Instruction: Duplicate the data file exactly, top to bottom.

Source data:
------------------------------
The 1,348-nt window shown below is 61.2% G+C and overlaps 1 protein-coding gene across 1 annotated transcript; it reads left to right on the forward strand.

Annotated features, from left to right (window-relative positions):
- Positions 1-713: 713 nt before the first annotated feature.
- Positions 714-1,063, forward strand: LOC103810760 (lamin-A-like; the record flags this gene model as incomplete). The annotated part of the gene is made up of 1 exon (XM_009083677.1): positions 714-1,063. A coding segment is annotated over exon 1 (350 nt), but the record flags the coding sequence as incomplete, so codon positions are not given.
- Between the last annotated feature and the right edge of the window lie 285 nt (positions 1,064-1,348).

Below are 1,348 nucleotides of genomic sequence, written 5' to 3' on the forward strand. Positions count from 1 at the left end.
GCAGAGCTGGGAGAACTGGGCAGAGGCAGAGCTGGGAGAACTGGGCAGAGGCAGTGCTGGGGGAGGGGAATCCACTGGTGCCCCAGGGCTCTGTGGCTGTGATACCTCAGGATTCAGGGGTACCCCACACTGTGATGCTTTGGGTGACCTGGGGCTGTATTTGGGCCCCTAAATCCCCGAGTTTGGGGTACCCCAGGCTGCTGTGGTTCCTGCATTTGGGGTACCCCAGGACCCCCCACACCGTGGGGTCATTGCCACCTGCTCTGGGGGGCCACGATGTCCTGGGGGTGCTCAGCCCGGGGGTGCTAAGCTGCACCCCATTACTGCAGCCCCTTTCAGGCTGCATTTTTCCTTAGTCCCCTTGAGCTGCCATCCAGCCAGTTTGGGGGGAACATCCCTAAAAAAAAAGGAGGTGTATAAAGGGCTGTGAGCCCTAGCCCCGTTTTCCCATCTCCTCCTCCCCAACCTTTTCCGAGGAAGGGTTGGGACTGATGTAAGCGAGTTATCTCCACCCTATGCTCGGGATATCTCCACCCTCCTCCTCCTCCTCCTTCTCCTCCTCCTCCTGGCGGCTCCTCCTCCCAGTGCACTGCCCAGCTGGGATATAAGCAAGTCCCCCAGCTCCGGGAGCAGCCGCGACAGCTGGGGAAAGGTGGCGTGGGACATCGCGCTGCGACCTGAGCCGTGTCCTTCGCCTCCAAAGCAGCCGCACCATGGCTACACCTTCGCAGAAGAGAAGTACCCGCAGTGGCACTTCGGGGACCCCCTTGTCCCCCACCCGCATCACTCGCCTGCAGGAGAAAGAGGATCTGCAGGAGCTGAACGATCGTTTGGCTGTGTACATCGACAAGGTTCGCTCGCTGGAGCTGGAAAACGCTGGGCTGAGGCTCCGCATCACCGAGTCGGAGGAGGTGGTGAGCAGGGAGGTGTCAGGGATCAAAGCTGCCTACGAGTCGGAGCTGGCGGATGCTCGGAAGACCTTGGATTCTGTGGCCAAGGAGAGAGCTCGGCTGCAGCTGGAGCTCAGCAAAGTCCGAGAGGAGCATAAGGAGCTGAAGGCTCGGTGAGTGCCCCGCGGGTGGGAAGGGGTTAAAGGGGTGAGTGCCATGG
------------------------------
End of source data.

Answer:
The 1,348-nt window shown below is 61.2% G+C and overlaps 1 protein-coding gene across 1 annotated transcript; it reads left to right on the forward strand.

Annotated features, from left to right (window-relative positions):
- Positions 1-713: 713 nt before the first annotated feature.
- Positions 714-1,063, forward strand: LOC103810760 (lamin-A-like; the record flags this gene model as incomplete). The annotated part of the gene is made up of 1 exon (XM_009083677.1): positions 714-1,063. A coding segment is annotated over exon 1 (350 nt), but the record flags the coding sequence as incomplete, so codon positions are not given.
- Between the last annotated feature and the right edge of the window lie 285 nt (positions 1,064-1,348).

Below are 1,348 nucleotides of genomic sequence, written 5' to 3' on the forward strand. Positions count from 1 at the left end.
GCAGAGCTGGGAGAACTGGGCAGAGGCAGAGCTGGGAGAACTGGGCAGAGGCAGTGCTGGGGGAGGGGAATCCACTGGTGCCCCAGGGCTCTGTGGCTGTGATACCTCAGGATTCAGGGGTACCCCACACTGTGATGCTTTGGGTGACCTGGGGCTGTATTTGGGCCCCTAAATCCCCGAGTTTGGGGTACCCCAGGCTGCTGTGGTTCCTGCATTTGGGGTACCCCAGGACCCCCCACACCGTGGGGTCATTGCCACCTGCTCTGGGGGGCCACGATGTCCTGGGGGTGCTCAGCCCGGGGGTGCTAAGCTGCACCCCATTACTGCAGCCCCTTTCAGGCTGCATTTTTCCTTAGTCCCCTTGAGCTGCCATCCAGCCAGTTTGGGGGGAACATCCCTAAAAAAAAAGGAGGTGTATAAAGGGCTGTGAGCCCTAGCCCCGTTTTCCCATCTCCTCCTCCCCAACCTTTTCCGAGGAAGGGTTGGGACTGATGTAAGCGAGTTATCTCCACCCTATGCTCGGGATATCTCCACCCTCCTCCTCCTCCTCCTTCTCCTCCTCCTCCTGGCGGCTCCTCCTCCCAGTGCACTGCCCAGCTGGGATATAAGCAAGTCCCCCAGCTCCGGGAGCAGCCGCGACAGCTGGGGAAAGGTGGCGTGGGACATCGCGCTGCGACCTGAGCCGTGTCCTTCGCCTCCAAAGCAGCCGCACCATGGCTACACCTTCGCAGAAGAGAAGTACCCGCAGTGGCACTTCGGGGACCCCCTTGTCCCCCACCCGCATCACTCGCCTGCAGGAGAAAGAGGATCTGCAGGAGCTGAACGATCGTTTGGCTGTGTACATCGACAAGGTTCGCTCGCTGGAGCTGGAAAACGCTGGGCTGAGGCTCCGCATCACCGAGTCGGAGGAGGTGGTGAGCAGGGAGGTGTCAGGGATCAAAGCTGCCTACGAGTCGGAGCTGGCGGATGCTCGGAAGACCTTGGATTCTGTGGCCAAGGAGAGAGCTCGGCTGCAGCTGGAGCTCAGCAAAGTCCGAGAGGAGCATAAGGAGCTGAAGGCTCGGTGAGTGCCCCGCGGGTGGGAAGGGGTTAAAGGGGTGAGTGCCATGG